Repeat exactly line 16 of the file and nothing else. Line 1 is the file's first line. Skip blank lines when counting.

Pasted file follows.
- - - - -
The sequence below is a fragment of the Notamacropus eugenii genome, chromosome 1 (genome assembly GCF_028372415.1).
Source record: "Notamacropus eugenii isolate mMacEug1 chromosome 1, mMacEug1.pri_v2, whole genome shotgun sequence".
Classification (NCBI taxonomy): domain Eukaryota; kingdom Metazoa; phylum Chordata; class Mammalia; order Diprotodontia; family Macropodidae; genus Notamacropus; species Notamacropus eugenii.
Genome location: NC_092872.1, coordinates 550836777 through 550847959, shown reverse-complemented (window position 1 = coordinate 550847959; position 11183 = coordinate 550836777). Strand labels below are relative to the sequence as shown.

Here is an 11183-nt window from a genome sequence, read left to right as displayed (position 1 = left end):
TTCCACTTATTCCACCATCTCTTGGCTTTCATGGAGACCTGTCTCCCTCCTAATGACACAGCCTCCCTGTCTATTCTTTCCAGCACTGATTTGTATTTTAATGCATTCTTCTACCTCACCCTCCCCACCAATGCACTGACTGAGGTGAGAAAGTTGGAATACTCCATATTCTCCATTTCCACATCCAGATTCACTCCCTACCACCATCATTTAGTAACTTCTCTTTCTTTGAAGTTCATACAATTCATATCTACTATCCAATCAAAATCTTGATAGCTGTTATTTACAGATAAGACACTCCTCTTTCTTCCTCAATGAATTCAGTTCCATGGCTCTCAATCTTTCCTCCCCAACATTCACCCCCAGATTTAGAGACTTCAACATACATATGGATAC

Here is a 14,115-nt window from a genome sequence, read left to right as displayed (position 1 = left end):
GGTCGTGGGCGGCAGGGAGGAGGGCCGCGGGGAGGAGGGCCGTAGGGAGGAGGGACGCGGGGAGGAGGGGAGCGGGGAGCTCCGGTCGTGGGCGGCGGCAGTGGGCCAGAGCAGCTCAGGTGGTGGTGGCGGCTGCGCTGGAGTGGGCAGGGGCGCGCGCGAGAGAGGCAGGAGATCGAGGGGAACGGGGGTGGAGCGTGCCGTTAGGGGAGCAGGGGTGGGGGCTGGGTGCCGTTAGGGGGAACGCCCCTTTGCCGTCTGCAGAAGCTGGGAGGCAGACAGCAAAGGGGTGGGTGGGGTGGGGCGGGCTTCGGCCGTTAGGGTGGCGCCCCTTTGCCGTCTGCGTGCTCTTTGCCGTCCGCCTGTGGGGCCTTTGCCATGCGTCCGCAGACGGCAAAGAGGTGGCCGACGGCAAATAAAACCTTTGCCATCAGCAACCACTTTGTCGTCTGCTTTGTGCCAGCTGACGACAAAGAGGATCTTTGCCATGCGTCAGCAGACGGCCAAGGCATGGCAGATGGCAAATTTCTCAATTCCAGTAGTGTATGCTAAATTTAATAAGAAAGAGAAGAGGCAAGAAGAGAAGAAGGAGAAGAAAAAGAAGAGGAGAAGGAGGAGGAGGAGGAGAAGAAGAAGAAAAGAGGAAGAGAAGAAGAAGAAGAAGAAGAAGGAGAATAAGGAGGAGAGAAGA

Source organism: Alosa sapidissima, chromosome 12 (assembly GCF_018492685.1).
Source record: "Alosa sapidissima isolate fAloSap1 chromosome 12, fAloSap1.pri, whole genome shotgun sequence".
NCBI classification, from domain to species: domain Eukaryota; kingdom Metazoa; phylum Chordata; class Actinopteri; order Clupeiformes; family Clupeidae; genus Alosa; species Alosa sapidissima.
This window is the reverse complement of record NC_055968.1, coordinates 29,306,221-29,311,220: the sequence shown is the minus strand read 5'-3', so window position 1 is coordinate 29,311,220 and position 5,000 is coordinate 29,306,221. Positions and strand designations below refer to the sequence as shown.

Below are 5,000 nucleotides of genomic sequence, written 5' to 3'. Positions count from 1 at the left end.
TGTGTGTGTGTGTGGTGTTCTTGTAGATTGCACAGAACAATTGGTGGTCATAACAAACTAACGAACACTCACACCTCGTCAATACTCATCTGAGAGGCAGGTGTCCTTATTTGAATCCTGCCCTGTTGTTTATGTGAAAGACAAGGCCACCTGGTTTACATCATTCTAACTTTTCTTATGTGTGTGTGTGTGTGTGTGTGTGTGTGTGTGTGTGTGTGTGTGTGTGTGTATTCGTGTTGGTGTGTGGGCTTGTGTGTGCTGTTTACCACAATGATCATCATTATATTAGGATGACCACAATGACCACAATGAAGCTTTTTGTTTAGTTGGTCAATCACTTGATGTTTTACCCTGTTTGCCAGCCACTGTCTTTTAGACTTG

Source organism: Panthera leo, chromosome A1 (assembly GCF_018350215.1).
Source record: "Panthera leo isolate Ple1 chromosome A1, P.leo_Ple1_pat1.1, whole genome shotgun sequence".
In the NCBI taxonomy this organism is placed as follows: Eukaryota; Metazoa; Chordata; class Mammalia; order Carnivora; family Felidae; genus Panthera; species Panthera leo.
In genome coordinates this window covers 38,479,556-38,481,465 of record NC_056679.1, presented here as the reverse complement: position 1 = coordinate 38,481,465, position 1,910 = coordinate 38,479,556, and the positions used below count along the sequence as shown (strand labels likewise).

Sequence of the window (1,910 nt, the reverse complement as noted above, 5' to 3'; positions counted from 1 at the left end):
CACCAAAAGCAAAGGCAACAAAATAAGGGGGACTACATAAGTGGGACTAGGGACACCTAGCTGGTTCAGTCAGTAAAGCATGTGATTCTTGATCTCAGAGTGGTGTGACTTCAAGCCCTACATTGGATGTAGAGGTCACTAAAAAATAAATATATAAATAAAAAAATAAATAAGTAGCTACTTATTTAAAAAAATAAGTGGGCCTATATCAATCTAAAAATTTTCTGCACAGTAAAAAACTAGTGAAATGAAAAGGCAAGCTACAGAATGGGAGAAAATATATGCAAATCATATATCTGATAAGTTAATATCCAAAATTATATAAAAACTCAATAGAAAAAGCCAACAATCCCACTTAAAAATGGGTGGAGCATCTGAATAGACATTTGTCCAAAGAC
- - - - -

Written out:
Source record: "Panthera leo isolate Ple1 chromosome A1, P.leo_Ple1_pat1.1, whole genome shotgun sequence".